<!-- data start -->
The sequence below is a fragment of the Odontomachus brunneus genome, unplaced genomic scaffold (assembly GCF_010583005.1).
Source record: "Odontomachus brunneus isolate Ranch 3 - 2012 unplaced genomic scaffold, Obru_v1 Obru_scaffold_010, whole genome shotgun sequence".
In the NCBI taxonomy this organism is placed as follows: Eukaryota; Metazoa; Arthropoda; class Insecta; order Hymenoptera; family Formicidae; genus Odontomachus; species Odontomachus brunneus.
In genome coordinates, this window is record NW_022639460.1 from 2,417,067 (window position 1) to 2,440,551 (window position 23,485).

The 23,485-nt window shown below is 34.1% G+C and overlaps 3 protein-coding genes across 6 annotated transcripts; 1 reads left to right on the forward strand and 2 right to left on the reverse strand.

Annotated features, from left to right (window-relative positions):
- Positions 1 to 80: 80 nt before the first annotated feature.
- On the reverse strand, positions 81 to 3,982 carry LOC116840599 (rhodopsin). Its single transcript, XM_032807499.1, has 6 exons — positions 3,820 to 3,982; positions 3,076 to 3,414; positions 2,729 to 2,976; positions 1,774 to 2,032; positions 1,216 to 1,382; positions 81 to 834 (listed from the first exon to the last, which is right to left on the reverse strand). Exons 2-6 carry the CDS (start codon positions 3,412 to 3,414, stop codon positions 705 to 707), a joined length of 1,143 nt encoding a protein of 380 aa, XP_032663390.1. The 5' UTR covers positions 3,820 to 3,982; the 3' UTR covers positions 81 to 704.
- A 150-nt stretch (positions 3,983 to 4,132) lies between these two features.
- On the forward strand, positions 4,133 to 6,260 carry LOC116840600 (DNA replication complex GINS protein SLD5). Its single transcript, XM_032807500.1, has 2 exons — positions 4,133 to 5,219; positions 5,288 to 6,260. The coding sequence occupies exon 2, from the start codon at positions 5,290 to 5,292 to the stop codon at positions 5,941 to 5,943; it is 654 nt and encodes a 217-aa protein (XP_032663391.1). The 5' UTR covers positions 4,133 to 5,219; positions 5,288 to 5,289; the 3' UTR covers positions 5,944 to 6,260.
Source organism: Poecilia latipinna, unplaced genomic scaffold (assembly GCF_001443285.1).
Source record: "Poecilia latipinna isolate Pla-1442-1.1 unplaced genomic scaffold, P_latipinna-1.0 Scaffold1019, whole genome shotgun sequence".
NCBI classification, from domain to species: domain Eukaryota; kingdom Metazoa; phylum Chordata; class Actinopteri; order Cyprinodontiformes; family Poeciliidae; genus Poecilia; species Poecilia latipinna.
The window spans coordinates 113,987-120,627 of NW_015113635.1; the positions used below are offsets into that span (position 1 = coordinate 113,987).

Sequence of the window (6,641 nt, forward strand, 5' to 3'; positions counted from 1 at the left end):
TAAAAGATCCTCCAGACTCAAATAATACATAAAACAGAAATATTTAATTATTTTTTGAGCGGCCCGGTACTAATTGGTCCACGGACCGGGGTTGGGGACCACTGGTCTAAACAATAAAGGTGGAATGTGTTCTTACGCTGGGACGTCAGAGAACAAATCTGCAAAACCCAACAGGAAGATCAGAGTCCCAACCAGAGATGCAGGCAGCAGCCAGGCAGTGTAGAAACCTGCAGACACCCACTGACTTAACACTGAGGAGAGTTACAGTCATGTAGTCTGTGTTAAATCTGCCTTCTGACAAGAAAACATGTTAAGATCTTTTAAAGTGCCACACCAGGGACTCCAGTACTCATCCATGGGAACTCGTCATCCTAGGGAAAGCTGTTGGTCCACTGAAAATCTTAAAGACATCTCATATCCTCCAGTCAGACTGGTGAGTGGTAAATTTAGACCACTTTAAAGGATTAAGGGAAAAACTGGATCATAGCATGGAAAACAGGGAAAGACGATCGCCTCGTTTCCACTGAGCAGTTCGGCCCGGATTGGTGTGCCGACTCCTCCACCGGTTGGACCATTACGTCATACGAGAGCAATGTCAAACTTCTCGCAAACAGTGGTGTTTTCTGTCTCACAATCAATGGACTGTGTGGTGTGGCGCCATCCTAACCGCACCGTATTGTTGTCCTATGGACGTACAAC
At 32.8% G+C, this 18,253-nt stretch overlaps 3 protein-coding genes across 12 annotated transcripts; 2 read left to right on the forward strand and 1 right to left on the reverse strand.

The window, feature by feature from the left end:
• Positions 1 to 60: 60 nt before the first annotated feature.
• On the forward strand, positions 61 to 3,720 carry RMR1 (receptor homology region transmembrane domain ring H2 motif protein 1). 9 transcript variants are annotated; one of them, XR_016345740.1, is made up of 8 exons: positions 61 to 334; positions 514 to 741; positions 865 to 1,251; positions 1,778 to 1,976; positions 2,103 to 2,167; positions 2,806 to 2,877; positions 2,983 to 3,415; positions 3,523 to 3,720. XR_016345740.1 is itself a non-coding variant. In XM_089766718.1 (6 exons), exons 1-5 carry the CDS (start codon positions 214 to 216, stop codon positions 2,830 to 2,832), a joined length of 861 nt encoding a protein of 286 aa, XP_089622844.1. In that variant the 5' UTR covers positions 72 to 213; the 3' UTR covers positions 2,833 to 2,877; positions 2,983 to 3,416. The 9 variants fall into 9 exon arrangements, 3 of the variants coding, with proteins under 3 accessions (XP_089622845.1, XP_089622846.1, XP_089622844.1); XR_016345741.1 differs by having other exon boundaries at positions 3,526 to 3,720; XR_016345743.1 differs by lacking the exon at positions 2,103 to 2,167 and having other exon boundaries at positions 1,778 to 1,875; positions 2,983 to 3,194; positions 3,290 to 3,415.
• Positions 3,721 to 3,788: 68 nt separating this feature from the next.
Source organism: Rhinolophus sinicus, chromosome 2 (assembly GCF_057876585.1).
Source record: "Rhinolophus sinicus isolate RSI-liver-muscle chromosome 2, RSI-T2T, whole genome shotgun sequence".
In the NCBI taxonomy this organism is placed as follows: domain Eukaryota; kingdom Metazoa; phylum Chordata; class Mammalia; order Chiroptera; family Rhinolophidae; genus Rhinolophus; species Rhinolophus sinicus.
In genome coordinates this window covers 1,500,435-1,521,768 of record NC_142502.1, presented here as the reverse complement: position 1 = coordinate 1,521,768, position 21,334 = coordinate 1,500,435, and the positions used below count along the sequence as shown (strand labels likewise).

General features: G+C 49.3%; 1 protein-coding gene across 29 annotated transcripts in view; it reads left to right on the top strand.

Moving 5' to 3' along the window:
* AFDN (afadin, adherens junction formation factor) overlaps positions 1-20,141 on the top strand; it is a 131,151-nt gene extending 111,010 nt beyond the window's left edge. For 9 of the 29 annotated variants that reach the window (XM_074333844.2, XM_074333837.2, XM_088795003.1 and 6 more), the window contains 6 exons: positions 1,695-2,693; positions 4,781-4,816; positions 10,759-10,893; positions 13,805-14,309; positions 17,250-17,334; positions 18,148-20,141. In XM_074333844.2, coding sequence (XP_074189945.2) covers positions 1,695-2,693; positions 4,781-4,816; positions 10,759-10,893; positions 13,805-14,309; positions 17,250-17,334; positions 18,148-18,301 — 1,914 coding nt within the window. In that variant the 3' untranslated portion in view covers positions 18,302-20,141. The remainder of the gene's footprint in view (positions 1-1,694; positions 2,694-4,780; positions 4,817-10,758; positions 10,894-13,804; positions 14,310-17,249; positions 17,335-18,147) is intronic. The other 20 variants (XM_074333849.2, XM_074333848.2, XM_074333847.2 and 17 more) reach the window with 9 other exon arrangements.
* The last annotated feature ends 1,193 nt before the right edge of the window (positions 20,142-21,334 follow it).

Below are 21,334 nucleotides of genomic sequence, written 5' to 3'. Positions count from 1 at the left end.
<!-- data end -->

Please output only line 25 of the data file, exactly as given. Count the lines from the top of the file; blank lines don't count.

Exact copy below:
In genome coordinates this window covers 1,500,435-1,521,768 of record NC_142502.1, presented here as the reverse complement: position 1 = coordinate 1,521,768, position 21,334 = coordinate 1,500,435, and the positions used below count along the sequence as shown (strand labels likewise).